Thank you, Madame Chair. I do have a brief opening statement -- if I can get this microphone to work. Well, we'll make the best we can with this microphone.
Madame Chair, although we find ourselves in front of an empty chair, it is not a sign of an administration refusing to cooperate with Congress.
Nearly a year and a half ago, the administration offered the committee a voluntary interview with Karl Rove, a senior adviser to the president, but the Democratic majority declined the offer. In most instances, the administration has negotiated successfully with Congress to resolve information requests. Mr. Rove offered to conduct a voluntary interview regarding the Siegelman matter. The Democratic majority refused. Mr. Rove offered to answer written questions. Again the Democratic majority refused.
These offers were without prejudice to the committee's ability to pursue further process if it wanted to. The offers should have been accepted, but time and again the Democratic majority has passed up the opportunity to gather information.
As to the issue before us, since the presidency of George Washington, presidents and Department of Justice officials from both parties have asserted that the president's closest advisers are immune from congressional testimony. For example, in the 1999 opinion for President Clinton, then-Attorney General Janet Reno stated that, quote, "An immediate adviser to the president is immune from compelled congressional testimony," end quote. Karl Rove served as assistant to the president, deputy chief of staff, and senior adviser to the president. He is the definition of an immediate adviser. An assertion of his immunity should be expected by anyone familiar with historical precedence.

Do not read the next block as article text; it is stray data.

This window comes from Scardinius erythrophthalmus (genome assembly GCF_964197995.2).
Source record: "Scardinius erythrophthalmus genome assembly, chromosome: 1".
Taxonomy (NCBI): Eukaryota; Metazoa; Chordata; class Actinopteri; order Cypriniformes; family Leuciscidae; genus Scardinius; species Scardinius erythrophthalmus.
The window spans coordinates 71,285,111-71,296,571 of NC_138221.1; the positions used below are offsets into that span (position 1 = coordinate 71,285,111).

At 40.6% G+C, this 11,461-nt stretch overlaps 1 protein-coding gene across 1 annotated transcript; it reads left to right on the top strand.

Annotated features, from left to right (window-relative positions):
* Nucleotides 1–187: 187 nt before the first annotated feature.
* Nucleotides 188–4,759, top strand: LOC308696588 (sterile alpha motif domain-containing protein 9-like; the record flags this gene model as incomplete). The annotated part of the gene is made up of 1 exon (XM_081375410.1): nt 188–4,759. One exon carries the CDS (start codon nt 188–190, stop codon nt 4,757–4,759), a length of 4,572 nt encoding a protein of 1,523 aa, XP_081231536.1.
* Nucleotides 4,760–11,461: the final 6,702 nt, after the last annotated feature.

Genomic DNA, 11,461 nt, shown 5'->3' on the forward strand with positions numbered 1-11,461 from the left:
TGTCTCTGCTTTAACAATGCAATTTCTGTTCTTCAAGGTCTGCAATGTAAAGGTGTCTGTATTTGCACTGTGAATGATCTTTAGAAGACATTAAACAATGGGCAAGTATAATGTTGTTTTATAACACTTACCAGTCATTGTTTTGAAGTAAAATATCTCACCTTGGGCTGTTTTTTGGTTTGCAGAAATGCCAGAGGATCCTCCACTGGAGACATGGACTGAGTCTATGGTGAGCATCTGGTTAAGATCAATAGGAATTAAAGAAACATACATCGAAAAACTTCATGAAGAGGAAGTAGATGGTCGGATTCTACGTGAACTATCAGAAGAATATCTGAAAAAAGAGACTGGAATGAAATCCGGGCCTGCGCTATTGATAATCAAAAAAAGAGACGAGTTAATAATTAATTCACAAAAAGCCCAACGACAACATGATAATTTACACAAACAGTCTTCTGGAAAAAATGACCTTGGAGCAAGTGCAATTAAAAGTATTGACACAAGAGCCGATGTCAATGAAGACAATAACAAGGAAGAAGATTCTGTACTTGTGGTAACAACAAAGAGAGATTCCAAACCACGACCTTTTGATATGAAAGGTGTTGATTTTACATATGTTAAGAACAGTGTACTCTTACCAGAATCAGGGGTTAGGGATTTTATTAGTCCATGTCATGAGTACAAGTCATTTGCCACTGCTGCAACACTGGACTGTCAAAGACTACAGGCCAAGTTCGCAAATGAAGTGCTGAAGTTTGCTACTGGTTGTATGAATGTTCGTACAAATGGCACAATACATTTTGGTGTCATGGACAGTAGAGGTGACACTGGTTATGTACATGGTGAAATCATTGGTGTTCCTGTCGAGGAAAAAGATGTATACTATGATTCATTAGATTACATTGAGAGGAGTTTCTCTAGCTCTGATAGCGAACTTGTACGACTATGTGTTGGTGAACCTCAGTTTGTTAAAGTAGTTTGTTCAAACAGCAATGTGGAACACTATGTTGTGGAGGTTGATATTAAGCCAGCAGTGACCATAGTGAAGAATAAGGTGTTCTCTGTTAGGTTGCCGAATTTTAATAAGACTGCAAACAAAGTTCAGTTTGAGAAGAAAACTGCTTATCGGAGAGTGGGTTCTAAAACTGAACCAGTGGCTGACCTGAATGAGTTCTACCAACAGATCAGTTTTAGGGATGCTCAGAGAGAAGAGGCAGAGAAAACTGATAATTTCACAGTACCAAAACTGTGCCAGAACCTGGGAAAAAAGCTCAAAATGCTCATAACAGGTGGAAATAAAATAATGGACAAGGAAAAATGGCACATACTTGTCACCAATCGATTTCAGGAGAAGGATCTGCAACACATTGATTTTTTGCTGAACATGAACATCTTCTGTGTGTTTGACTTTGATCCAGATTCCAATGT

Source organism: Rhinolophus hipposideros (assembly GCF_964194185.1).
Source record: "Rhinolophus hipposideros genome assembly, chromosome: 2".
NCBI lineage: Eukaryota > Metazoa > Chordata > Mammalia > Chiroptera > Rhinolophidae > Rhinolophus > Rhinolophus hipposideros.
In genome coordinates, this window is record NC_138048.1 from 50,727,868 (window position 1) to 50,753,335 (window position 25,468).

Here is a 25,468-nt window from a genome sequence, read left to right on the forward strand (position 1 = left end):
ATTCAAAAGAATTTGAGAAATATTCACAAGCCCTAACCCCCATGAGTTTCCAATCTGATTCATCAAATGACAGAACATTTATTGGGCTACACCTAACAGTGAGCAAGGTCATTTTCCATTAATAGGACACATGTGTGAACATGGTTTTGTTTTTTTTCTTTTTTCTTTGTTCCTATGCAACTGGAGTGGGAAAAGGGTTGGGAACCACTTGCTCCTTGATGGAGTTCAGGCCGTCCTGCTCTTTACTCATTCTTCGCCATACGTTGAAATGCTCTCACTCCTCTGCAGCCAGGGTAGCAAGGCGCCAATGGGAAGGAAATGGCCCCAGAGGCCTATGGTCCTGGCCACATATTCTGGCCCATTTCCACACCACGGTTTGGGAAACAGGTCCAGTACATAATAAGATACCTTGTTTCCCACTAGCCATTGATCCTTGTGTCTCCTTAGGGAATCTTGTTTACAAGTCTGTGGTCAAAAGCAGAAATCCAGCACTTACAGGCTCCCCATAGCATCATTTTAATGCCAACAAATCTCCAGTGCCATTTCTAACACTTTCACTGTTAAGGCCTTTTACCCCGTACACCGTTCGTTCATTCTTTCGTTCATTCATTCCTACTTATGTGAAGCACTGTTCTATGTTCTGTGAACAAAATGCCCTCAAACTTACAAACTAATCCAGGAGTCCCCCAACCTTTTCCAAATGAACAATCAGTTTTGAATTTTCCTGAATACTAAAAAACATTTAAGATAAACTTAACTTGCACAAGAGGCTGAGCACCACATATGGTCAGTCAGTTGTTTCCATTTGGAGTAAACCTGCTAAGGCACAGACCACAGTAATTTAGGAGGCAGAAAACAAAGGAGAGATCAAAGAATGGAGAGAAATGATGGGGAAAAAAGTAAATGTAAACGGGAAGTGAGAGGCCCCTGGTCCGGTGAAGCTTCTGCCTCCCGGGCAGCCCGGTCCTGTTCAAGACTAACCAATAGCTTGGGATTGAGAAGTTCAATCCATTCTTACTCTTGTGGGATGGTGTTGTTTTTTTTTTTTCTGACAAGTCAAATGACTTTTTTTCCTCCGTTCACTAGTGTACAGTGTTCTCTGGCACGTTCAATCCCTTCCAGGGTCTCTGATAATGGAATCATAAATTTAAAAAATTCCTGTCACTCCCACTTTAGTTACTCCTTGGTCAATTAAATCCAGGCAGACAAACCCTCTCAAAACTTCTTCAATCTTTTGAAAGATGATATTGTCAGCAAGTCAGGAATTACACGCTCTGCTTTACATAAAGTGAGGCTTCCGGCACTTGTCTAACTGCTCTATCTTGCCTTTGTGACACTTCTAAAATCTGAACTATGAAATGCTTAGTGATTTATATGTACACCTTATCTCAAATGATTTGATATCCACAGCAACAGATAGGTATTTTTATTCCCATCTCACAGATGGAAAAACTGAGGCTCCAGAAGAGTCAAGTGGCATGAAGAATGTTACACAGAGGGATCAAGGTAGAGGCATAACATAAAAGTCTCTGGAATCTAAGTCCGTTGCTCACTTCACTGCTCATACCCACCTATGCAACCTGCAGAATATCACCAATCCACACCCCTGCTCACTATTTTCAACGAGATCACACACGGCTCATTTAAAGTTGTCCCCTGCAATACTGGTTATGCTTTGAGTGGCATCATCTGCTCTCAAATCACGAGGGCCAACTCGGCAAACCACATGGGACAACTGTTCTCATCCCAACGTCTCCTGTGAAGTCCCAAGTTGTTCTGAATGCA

Once already this Congress, the Democratic majority has tried to force the issue of compelled testimony by immediate advisers to the president. That effort led to contempt resolutions against Harriet Miers and Joshua Bolten. Litigation is pending in the district court and is unlikely to be concluded prior to the adjournment of this Congress.
It's clear that today's hearing is a likely prelude to another recommendation of contempt to the House and the debate of another contempt citation on the floor. Just 17 days ago, a district court judge heard oral argument in the case of Committee versus Miers. The judge emphasized unmistakably that negotiation, not confrontation, is the preferred means of resolving situations like this. He stressed that both sides stand to lose if they do not work the matter out through negotiation. He made clear that if the parties cannot resolve the dispute on their own, then they have to negotiate pursuant to the court's instructions.
With these admonitions fresh in mind, Republicans hope the Democratic majority would finally accept Mr. Rove's offer without creating a partisan confrontation. But again, the Democratic majority has refused.
According to a recent Rasmussen poll, Congress's approval ratings have reached a historic low. Only 9 percent of Americans believe we're doing a good job. The American people have lost faith in the people's House. Today's hearing in no way addresses the most pressing issues before our nation.
Thank you, Madame Chair. And I'll yield back.